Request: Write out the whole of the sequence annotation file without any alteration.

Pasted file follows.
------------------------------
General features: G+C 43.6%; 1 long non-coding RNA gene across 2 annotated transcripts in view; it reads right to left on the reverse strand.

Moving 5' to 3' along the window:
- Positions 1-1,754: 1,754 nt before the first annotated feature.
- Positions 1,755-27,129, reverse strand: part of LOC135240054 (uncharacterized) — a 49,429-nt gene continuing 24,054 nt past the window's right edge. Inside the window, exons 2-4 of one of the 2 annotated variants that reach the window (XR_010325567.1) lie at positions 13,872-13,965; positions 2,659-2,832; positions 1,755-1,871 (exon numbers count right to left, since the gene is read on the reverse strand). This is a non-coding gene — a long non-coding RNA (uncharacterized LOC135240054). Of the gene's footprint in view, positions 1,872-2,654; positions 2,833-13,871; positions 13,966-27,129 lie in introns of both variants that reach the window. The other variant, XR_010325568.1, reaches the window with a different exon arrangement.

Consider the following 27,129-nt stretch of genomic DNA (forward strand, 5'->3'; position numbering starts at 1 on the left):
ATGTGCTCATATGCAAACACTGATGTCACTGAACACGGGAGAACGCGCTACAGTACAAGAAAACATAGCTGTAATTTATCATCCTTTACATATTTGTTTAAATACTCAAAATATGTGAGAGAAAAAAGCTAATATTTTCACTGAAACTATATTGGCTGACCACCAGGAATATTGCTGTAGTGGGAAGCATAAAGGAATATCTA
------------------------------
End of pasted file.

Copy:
General features: G+C 43.6%; 1 long non-coding RNA gene across 2 annotated transcripts in view; it reads right to left on the reverse strand.

Moving 5' to 3' along the window:
- Positions 1-1,754: 1,754 nt before the first annotated feature.
- Positions 1,755-27,129, reverse strand: part of LOC135240054 (uncharacterized) — a 49,429-nt gene continuing 24,054 nt past the window's right edge. Inside the window, exons 2-4 of one of the 2 annotated variants that reach the window (XR_010325567.1) lie at positions 13,872-13,965; positions 2,659-2,832; positions 1,755-1,871 (exon numbers count right to left, since the gene is read on the reverse strand). This is a non-coding gene — a long non-coding RNA (uncharacterized LOC135240054). Of the gene's footprint in view, positions 1,872-2,654; positions 2,833-13,871; positions 13,966-27,129 lie in introns of both variants that reach the window. The other variant, XR_010325568.1, reaches the window with a different exon arrangement.

Consider the following 27,129-nt stretch of genomic DNA (forward strand, 5'->3'; position numbering starts at 1 on the left):
ATGTGCTCATATGCAAACACTGATGTCACTGAACACGGGAGAACGCGCTACAGTACAAGAAAACATAGCTGTAATTTATCATCCTTTACATATTTGTTTAAATACTCAAAATATGTGAGAGAAAAAAGCTAATATTTTCACTGAAACTATATTGGCTGACCACCAGGAATATTGCTGTAGTGGGAAGCATAAAGGAATATCTA